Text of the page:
The remainder of the climb was relatively easy, with a couple steeper sections. We turned onto Laurel Parkway and followed that to the dead end. These were neighborhood roads, not too exciting, but paradise awaited us.

Jump Off Rock Conquered!

Jump Off Rock Conquered!

Jump Off Rock, at about 3,000 feet of elevation, is a local marvel. It affords gorgeous views from all directions. We could see a lot of our favorite climbs, including Pinnacle Mountain, the Blue Ridge Parkway, and a couple people thought they could make out Mount Mitchell in the distance.

I immediately placed my bike along the railing for the conquest picture above. After snapping the photo, Scott grabbed my bike, held it above his head, and told me to quickly take the picture. My heart almost stopped when I realized that a gust of wind could have ended the life of my Cervelo (and emptied my bank account in the process.) I snapped the photo without hesitation, and then beckoned him to put the bike down. However stressful that moment was, the picture came out pretty well.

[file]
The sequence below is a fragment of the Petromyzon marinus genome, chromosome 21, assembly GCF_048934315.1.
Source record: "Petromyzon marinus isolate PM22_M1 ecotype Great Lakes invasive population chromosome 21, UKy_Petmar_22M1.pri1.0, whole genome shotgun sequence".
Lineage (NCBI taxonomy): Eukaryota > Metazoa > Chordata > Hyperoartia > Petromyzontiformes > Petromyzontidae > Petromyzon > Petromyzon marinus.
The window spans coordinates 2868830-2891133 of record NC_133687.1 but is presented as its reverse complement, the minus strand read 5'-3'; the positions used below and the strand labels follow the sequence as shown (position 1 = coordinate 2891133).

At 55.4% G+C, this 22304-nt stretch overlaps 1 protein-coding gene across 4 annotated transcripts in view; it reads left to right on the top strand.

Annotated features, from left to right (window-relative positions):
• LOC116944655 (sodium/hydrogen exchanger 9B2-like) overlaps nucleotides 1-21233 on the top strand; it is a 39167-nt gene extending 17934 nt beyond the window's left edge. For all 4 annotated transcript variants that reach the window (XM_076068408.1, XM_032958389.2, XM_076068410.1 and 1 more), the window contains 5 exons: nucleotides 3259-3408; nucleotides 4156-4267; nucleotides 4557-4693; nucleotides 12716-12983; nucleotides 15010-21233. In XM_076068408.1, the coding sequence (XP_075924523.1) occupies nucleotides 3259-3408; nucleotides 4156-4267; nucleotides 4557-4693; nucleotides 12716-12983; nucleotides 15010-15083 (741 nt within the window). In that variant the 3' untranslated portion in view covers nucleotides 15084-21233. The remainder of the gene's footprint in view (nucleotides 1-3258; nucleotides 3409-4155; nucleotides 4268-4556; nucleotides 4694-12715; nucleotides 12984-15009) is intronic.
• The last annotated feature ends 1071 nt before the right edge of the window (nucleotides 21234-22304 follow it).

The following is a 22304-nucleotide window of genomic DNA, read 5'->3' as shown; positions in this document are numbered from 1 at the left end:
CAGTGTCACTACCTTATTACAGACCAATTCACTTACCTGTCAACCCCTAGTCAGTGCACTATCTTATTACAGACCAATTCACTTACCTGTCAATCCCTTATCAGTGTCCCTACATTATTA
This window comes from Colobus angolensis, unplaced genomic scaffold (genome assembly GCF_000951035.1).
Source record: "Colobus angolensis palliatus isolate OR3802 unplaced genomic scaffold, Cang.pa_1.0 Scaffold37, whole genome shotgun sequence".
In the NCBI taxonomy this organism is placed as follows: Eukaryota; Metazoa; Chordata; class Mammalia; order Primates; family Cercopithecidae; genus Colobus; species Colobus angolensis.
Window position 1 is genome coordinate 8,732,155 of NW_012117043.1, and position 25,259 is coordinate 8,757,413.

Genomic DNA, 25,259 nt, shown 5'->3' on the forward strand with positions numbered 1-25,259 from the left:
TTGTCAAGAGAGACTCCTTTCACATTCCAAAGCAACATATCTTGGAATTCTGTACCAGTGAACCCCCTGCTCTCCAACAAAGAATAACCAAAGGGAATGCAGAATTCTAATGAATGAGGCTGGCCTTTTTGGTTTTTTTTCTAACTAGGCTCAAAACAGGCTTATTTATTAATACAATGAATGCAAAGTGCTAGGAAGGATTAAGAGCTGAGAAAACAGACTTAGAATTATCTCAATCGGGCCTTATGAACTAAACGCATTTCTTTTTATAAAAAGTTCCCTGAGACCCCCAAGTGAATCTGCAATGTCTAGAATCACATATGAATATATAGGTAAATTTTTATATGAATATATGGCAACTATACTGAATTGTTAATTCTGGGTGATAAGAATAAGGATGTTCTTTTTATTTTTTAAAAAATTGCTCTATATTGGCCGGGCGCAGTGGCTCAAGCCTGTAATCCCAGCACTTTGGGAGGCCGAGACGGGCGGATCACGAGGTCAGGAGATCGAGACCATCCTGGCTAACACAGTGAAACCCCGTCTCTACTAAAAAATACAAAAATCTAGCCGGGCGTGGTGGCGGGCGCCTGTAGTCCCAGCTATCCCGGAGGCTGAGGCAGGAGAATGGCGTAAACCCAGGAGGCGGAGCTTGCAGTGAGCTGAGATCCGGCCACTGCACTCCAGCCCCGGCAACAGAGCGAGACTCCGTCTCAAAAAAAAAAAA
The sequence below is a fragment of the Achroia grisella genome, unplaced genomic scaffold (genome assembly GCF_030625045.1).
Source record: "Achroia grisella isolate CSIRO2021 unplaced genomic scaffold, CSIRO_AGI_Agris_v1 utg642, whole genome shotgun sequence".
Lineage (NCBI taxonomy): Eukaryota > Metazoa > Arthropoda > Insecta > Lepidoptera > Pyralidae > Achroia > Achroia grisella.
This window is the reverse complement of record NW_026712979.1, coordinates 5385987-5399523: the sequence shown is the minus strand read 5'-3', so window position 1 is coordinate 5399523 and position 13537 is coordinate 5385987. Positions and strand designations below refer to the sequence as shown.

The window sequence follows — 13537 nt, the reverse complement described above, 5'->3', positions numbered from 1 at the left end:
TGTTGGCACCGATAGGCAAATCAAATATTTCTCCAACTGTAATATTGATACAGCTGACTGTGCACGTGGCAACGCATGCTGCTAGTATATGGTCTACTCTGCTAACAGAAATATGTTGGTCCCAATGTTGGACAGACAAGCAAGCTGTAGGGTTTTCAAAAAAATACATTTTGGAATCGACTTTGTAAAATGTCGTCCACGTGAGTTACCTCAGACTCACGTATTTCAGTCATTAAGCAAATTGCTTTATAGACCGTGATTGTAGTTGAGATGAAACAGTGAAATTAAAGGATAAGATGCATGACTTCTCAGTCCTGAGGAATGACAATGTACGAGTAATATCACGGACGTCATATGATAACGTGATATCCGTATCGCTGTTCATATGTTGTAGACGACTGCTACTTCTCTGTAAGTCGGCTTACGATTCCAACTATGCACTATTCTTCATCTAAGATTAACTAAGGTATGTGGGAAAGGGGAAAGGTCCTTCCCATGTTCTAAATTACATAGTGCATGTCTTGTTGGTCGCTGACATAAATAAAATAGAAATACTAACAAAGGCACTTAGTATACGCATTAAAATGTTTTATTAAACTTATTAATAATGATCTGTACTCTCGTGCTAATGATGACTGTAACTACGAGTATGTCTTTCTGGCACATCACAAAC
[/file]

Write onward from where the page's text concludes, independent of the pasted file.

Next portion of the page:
Thanks Scott for the photo op.

Thanks Scott for the photo op.

We had a relaxing time at the rock, taking our time to enjoy the sights and enjoy each other’s company. It is quite the gem of a vantage point. Scott snooped around and found that the rock protrudes from the hill, most of it unsupported. He said we would be nervous standing there if we could see. I didn’t follow because of my injuries, but I saw some pictures later that made my jaw drop.

The descent was fantastic, and it was again Jim, Scott and I riding together. The rest of the group knew the way back, so we rode as a threesome to the cabin.